Restrictions on flavoured pods and some of the most stringent limits on nicotine levels in Canada are among new B.C. regulations aimed at stopping young people from vaping.

The proposed changes, expected to be in place by the end of summer, are garnering praise from health advocates. They would immediately stop all retailers from selling non-nicotine or nicotine-cannabis-blended vapour products.

Health Minister Adrian Dix told a news conference Monday that the sale of flavoured nicotine vapour products, which are attractive to youth, will now be restricted to adult-only shops.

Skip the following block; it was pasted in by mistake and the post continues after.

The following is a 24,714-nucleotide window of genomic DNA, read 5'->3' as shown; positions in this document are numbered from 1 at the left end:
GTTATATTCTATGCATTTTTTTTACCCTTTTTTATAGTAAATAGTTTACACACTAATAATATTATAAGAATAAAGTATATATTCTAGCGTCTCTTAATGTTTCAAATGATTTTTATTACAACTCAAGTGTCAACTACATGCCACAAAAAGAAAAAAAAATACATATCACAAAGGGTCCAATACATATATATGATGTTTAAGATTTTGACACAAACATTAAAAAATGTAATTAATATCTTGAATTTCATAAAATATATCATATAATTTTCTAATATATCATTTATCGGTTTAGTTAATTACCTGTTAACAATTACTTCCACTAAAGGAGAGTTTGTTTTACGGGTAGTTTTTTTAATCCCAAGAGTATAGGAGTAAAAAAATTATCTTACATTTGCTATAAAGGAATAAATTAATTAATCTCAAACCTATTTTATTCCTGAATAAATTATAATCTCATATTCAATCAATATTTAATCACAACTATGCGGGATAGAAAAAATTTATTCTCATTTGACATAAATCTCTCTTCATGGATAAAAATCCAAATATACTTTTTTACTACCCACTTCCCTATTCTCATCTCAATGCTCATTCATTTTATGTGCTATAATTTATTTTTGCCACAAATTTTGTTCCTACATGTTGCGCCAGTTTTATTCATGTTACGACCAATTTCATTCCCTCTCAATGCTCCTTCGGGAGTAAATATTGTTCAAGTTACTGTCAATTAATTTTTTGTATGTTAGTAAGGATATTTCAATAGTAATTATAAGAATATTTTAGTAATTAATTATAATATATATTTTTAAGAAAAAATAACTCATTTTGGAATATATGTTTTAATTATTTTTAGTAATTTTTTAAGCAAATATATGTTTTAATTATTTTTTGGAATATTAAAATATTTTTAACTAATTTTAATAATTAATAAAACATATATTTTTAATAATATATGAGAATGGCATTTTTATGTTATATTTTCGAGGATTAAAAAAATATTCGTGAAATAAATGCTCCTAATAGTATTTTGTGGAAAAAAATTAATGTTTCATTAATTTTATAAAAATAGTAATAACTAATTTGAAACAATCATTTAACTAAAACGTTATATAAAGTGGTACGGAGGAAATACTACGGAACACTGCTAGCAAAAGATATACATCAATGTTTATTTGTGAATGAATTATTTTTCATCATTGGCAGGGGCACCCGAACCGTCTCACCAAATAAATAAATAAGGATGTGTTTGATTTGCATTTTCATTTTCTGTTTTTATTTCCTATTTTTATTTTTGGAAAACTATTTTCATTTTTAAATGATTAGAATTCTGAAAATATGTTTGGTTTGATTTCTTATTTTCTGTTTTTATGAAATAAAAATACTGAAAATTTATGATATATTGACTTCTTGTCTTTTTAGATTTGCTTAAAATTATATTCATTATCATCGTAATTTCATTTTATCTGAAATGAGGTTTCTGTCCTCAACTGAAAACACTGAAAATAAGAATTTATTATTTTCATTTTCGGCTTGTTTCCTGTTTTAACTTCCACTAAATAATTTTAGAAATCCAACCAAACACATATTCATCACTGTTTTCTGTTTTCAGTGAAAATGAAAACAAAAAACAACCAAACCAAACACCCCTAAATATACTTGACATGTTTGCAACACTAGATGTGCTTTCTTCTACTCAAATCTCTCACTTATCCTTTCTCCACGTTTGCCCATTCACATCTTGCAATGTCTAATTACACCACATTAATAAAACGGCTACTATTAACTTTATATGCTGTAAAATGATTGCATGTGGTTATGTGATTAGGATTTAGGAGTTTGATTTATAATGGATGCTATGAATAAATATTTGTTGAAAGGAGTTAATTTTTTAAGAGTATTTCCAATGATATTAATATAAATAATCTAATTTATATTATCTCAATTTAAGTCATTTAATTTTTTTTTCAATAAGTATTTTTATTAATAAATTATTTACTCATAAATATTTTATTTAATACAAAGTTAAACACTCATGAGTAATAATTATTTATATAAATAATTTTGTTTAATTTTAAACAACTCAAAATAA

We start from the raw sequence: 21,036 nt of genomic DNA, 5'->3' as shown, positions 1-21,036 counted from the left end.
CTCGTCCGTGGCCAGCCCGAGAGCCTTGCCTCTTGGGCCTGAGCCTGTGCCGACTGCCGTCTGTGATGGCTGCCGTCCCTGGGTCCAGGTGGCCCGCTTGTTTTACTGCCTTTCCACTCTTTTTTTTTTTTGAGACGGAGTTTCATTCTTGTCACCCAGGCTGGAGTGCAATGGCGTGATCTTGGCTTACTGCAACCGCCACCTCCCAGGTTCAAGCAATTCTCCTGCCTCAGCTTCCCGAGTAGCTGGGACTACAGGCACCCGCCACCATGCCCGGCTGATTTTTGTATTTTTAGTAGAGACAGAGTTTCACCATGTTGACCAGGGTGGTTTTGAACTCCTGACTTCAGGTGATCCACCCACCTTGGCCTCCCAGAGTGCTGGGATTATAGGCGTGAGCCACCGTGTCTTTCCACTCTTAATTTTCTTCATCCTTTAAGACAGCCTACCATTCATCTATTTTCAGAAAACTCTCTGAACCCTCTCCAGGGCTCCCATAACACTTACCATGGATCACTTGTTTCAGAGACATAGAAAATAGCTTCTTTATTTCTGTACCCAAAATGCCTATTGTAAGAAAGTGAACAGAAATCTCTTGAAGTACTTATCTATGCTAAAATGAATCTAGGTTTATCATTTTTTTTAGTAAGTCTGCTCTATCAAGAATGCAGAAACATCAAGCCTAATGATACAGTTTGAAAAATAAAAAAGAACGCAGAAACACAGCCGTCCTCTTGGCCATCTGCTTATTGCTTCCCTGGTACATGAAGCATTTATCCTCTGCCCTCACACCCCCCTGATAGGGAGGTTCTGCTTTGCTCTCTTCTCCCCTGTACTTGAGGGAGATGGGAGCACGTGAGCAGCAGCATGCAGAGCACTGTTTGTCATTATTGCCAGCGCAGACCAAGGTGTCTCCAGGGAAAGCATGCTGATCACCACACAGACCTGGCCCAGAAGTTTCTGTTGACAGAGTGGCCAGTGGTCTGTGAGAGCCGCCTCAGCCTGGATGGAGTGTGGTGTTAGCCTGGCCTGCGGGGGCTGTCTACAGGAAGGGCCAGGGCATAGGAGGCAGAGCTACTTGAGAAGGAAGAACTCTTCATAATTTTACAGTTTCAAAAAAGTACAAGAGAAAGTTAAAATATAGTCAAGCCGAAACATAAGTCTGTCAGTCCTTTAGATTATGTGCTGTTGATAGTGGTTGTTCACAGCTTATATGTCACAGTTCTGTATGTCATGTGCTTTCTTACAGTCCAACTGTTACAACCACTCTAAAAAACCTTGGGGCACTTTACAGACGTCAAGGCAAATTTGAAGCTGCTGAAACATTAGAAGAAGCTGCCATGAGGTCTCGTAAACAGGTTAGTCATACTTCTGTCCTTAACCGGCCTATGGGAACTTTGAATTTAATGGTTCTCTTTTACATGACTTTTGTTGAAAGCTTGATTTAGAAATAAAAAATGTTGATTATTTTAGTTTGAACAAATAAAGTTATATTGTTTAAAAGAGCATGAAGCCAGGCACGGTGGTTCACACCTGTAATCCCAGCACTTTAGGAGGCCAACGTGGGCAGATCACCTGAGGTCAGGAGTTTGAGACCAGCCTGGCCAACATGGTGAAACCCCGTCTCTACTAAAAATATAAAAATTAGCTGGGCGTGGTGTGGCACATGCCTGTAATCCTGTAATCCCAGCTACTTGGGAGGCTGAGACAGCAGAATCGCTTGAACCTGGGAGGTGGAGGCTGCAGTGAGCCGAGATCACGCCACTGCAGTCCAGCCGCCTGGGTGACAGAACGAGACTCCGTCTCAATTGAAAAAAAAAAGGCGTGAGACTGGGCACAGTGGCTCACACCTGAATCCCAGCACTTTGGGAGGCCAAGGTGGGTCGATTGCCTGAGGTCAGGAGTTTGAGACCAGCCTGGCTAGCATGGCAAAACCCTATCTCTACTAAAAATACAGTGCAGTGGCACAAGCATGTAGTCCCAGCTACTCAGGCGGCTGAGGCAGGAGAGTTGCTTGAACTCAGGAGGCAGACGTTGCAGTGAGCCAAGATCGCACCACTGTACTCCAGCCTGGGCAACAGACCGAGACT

“We have the power to restrict flavours,” he said. “Only tobacco flavours will be allowed.”

As well, retailers will only be allowed to sell vapour products plainly packaged with health warnings.

The new changes are particularly aimed at discouraging youths from taking up vaping. The province initially made promises to tighten its vaping regime last fall.

A survey on Canadian student tobacco, alcohol and drug use found youth vaping among students in grades 10 to 12 increased in British Columbia from 11 per cent in the 2014-15 school year to 39 per cent last year. Across the country, the increase was from nine per cent to 29 per cent.

Chris Lam, president and CEO of the B.C. Lung Association, applauded the regulations, saying there’s major misunderstandings among young people about what they are inhaling when vaping and how harmful it could be.

Read full article here.

Canadian Press and Star Staff – The Star – July 20, 2020.

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